The University of Oxford gives out more first and upper-second class degrees than the norm.
There could be three reasons for this: it only admits better students; it provides better teaching; or its exams are too easy. The Higher Education Funding Council for England has tested the first explanation and found that, after controlling for the quality of the intake, Oxford still gives out ‘too many’ good degrees.
Applications to Oxford for next year are now closed. Prospective students might have liked to have known whether Oxford is better at teaching or soft at marking. The problem is that Oxford does its own teaching and sets its own exams.
How it teaches goes to the heart of its character as an institution, of course, and like all universities, Oxford should have the freedom to decide how it does it. But setting exams – and then awarding degrees - is a different matter.
The degree is supposed to tell people who weren’t in the classroom with you what you have learned and how good you are at putting your education to use.
Yet there are over 100 degree-awarding bodies in the UK, and no one – no parent, no employer, no admissions tutor looking at applications for postgraduate study – has an informed view on the quality of all of them.
As Chris Rust has argued in THE, even university vice-chancellors struggle to explain the differences between their degrees.
As a consequence, we have a higher education system in which prospective students don’t know whether universities are good at teaching or good at giving out degrees; and to other people the value of a degree is shrouded in mystery.
What this means is that well-established ‘brands’ like Oxford can continue to do exceptionally well in attracting students almost regardless of anything else. For those that are less well known, the route to competitive advantage may be to improve the marketing of their degrees rather than the quality of the teaching.
The contrast to secondary education couldn’t be starker. Schools don’t set their own exams. Qualifications – such as A levels – are awarded by a much smaller group of bodies, which are independent of the schools. This is an essential factor if we are to have any competition between schools on the quality of their teaching.
This government has upped competition among schools and tried to create it in higher education too. From next year there will be no restrictions on undergraduate student numbers. This means that universities that can attract more students will be able to grow while others may have to shrink. Ideally students will flock to the highest-quality courses, but the quality of teaching can be obscured if the university puts the focus on its brand instead.
Research by Which?, for example, suggests that some of the newer universities – which you might expect to invest heavily in the teaching experience to close the gap with more established rivals – provide the lowest number of contact hours.
Consolidating degree-awarding powers would force them to change. I’ve probably done enough to wind up Oxford graduates already. So let’s assume that the reason Oxford hands out more firsts and 2:1s is that the teaching is excellent. Students who have benefited from that teaching do well despite the fact that the exams are rigorous. In this scenario, what would happen if every low-ranking university had to teach to the Oxford exams? The answer is that they would be forced to improve their teaching. No amount of free wifi or fancy student accommodation would make up for everyone in the year risking a third-class degree.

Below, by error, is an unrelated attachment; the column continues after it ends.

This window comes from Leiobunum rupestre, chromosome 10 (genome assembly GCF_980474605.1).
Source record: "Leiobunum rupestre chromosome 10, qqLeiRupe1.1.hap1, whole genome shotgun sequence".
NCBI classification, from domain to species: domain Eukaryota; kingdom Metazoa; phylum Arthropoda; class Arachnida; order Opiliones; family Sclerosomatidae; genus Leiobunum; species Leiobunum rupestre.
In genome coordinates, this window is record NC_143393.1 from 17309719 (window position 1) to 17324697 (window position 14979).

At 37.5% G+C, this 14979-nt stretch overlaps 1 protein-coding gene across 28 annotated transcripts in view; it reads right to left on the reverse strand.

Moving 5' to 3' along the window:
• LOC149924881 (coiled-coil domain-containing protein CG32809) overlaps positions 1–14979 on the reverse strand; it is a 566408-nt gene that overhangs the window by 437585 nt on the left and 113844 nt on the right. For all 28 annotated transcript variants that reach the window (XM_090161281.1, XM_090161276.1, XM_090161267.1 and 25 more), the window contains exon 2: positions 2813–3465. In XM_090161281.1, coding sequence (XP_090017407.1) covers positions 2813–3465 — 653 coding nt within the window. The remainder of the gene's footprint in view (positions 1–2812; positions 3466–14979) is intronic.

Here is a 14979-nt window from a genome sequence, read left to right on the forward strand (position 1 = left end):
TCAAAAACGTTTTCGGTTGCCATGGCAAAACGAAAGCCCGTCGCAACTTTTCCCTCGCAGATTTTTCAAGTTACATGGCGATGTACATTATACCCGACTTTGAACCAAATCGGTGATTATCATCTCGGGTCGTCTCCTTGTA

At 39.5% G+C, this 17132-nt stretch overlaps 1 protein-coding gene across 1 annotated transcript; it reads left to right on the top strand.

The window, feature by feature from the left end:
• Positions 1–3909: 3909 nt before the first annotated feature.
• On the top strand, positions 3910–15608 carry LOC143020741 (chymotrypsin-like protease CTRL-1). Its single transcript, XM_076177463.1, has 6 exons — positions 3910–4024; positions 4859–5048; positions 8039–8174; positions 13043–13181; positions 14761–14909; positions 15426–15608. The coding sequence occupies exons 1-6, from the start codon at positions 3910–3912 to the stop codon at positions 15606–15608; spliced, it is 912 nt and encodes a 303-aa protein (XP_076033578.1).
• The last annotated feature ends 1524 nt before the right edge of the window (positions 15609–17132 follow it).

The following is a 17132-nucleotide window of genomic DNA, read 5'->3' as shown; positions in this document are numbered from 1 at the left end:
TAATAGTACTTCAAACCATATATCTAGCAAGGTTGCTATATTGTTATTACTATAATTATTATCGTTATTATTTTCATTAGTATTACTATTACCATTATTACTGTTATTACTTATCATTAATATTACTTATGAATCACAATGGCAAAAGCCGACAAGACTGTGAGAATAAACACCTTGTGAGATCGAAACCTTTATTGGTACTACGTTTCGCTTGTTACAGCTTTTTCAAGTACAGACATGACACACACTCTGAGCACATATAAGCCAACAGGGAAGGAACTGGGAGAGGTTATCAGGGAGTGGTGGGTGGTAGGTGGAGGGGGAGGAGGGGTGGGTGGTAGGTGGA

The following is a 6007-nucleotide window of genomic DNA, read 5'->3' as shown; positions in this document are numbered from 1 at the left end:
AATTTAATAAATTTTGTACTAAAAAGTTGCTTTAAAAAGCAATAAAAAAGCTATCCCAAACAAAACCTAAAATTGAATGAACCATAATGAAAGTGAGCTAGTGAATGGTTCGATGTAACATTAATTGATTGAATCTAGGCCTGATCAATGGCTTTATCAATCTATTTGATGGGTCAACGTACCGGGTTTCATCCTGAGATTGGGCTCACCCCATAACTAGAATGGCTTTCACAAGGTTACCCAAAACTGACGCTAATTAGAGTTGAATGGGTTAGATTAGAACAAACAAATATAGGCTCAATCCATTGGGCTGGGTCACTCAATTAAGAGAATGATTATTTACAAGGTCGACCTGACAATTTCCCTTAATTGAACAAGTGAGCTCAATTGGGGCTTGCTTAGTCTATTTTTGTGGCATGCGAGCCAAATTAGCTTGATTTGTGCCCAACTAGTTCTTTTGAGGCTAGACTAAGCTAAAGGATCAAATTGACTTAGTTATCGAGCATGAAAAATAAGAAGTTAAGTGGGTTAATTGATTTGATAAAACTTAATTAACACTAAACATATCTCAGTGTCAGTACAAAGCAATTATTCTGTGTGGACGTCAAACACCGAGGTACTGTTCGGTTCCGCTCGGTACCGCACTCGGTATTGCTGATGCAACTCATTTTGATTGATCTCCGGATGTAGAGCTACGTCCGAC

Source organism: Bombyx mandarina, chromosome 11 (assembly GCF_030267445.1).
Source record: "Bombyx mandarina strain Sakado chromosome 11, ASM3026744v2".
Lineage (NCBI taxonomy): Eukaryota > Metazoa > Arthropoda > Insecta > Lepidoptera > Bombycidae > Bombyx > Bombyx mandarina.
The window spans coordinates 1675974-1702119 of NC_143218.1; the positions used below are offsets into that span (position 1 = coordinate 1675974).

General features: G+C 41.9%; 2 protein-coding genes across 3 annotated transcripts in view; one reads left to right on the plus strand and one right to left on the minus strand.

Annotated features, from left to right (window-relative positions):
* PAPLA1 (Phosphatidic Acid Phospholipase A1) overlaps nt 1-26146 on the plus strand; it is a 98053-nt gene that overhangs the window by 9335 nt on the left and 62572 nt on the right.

I am, of course, being too reductive. Oxford may be the ideal exam-setter for some subjects, and for students who are exceptionally able. For students on more vocational courses its neighbour Oxford Brookes – which runs, for example, a unique motorsports engineering programme in association with key employers - may be the better bet. An alternative would be to have the learned societies – such as the Royal Academy of Engineering – taking over the setting of exams.
One major challenge in all this is preserving the autonomy – and diversity – of teaching while the awarding of degrees is consolidated.
What we’ve seen in economics since the financial crisis is a divergence between departments that keep teaching as if nothing has changed, and others that have modernised their curriculum (by the way, Oxford is doing the latter). Nevertheless it’s vital in higher education that teaching is as dynamic as possible - not left in a rut by those setting the exams.
A solution may be for each university to set some of its exams and then a central awarding body to add one or two general papers to guarantee rigour.
The higher education sector, as you might expect, will hate any such change, incremental or radical. After all, degree awarding powers are hard won, and it would be a wrench to give them up. But that’s precisely the issue. When universities award their own degrees, they become providers of a monopoly good. And when every provider behaves like a monopolist then students lose out.